You'll make choices throughout the game that will affect your persona; you can choose if you want to play through the game as good, evil, or neutral character. Good deeds will result in positive karma, while evil acts (such as blowing up an entire city) will have you shunned as an evil character. These personality traits will impact available quests and dialog options when speaking with NPC characters, and evil acts do have repercussions (such as being on the not-so-friendly end of a mercenary manhunt).

Fallout 3 is a role-playing game through and through, and its RPG elements are extremely well designed. Based off the S.P.E.C.I.A.L. role-playing system, points are allocated between the seven base attributes: Strength, Perception, Endurance, Charisma, Intelligence, Agility and Luck. You gain experience points through killing enemies, completing missions, and discovering new locations - the harder difficulty levels will award more XP per kill. Once you level up, you're able to allocate skill points between any number of skills such as barter, science, small guns, big guns, sneak, or melee weapons, just to name a few. As well, with each level you'll get a chance to select a Perk, a permanent attribute that provides additional benefits. Selections like "Bloody Mess" which causes enemy corpses to occasionally explode upon death, "Cannibal", which allows you to feed off of dead humans to gain health (at the expense of karma), or various perks to increase your skill stats are just a few examples. The game doesn't really place a major emphasis on grinding for XP; given a level cap of 20 you'll hit it long before you've explored the entire wasteland. While this is a good thing in some ways, it'd be nice to be able to unlock some the extra perks once you hit the level cap without having to replay the game with a new character.

While the world of Fallout 3 is very open, unlike Oblivion you can't just wander anywhere and expect to survive early on in the game. One of the big complaints with Oblivion was the fact that the game never felt difficult enough, as enemies always leveled with you. In fact, if you completed the main quest as a low-level character, you'd never get the opportunity to see some of the larger enemies in the Gates of Oblivion. Fallout 3 does away with this system and implements a hybrid in its place, based on location and how early on in the game you explore each location, rather then enemy scaling.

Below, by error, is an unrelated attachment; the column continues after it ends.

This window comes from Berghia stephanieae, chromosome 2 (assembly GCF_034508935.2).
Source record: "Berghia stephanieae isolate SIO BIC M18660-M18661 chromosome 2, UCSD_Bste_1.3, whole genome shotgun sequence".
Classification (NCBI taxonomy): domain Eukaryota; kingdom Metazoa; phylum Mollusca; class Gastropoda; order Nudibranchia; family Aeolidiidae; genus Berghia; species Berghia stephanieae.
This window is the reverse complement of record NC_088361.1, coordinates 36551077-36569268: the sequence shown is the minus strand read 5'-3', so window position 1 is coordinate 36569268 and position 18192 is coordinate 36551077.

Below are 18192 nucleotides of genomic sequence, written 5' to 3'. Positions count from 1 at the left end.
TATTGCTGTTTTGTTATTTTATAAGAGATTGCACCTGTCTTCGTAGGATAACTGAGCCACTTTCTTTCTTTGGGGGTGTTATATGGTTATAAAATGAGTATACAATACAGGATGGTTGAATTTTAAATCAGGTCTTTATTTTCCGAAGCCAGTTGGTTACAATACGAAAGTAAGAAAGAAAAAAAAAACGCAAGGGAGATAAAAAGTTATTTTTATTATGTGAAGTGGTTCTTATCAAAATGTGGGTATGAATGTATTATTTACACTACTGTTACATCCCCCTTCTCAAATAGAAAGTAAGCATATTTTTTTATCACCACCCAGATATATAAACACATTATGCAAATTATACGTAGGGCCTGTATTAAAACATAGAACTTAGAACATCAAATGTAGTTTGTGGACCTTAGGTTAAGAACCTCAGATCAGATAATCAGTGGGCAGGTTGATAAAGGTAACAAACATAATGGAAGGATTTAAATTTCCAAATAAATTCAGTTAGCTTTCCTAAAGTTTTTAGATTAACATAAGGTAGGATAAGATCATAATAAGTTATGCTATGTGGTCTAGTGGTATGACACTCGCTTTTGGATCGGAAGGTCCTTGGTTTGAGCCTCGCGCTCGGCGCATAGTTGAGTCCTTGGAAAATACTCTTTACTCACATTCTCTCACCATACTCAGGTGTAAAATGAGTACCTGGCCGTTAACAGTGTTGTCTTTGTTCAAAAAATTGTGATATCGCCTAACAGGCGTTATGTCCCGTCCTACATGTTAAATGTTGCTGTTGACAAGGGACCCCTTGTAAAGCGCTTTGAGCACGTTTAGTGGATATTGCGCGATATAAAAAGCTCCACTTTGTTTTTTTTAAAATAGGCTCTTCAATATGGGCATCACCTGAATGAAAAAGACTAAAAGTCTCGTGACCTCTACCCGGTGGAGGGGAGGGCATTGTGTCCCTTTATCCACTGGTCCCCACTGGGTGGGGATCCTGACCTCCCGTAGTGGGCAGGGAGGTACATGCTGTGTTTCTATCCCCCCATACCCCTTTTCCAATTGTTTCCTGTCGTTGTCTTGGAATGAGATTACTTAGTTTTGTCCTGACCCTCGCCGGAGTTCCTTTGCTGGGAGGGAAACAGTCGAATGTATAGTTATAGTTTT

Visually, Fallout 3 is engrossing. Bethesda has brought the world of Fallout to life, from the wasteland, to the derelict cities, to the decrepit underground tunnels. The cinematic use of V.A.T.S. really demonstrates the graphical prowess of the game, and the gore factor is out of this world. Heads exploding, limbs flying off, and the blood and guts to match. Unfortunately, the same can't be said for the animations. The characters look almost lifeless when moving, especially in the third-person view, disappointing given the polish present on the other graphical elements.

With the exception of the improved visual detail possible on higher end PC's, both the PC and console versions play similar, and it's really going to come down to a choice of preference as to what control scheme you prefer. All of the versions seem to suffer from the occasional crash bugs, and the PlayStation 3 version specifically has a nasty annoyance. Whenever a friend signs on or offline, for example, the game pauses momentarily. While it's mostly worthy of a frustrating sigh if it happens when wandering the wasteland, it's enough to do some serious damage if you're in the middle of a heated firefight.

Fallout 3 has a massive amount of well-written and well-performed dialog. The amount of dialog available for NPC interaction is staggering, and yet never really feels tedious because of the creative writing. Sound effects are very good, and the rumble whenever new quests are given makes the entire room shake and sends a shiver down your spine. Background music plays softly and changes based on the pace of the game. Whether you're just wandering the wasteland or engaged in a firefight with a pack of Super Mutants, the background music matches the situation perfectly.

Fallout 3 is an experience in itself, and while it may not offer as much replay value as Oblivion, it's so much more then an "Oblivion with guns". The game features the same humorous overtones as the other games in the series, and while the main story arc is short, Fallout 3 is a faithful extension to its predecessors. Taking on a cult franchise is a mammoth task, and in this case the expectations were incredibly high after following the masterpiece that is Oblivion. Fortunately, Fallout 3 eclipses almost every one of these incredible expectations. For any RPG fan, especially with roots in the franchise, Fallout 3 is a must buy. Just do yourself a favor and play this one in the dark.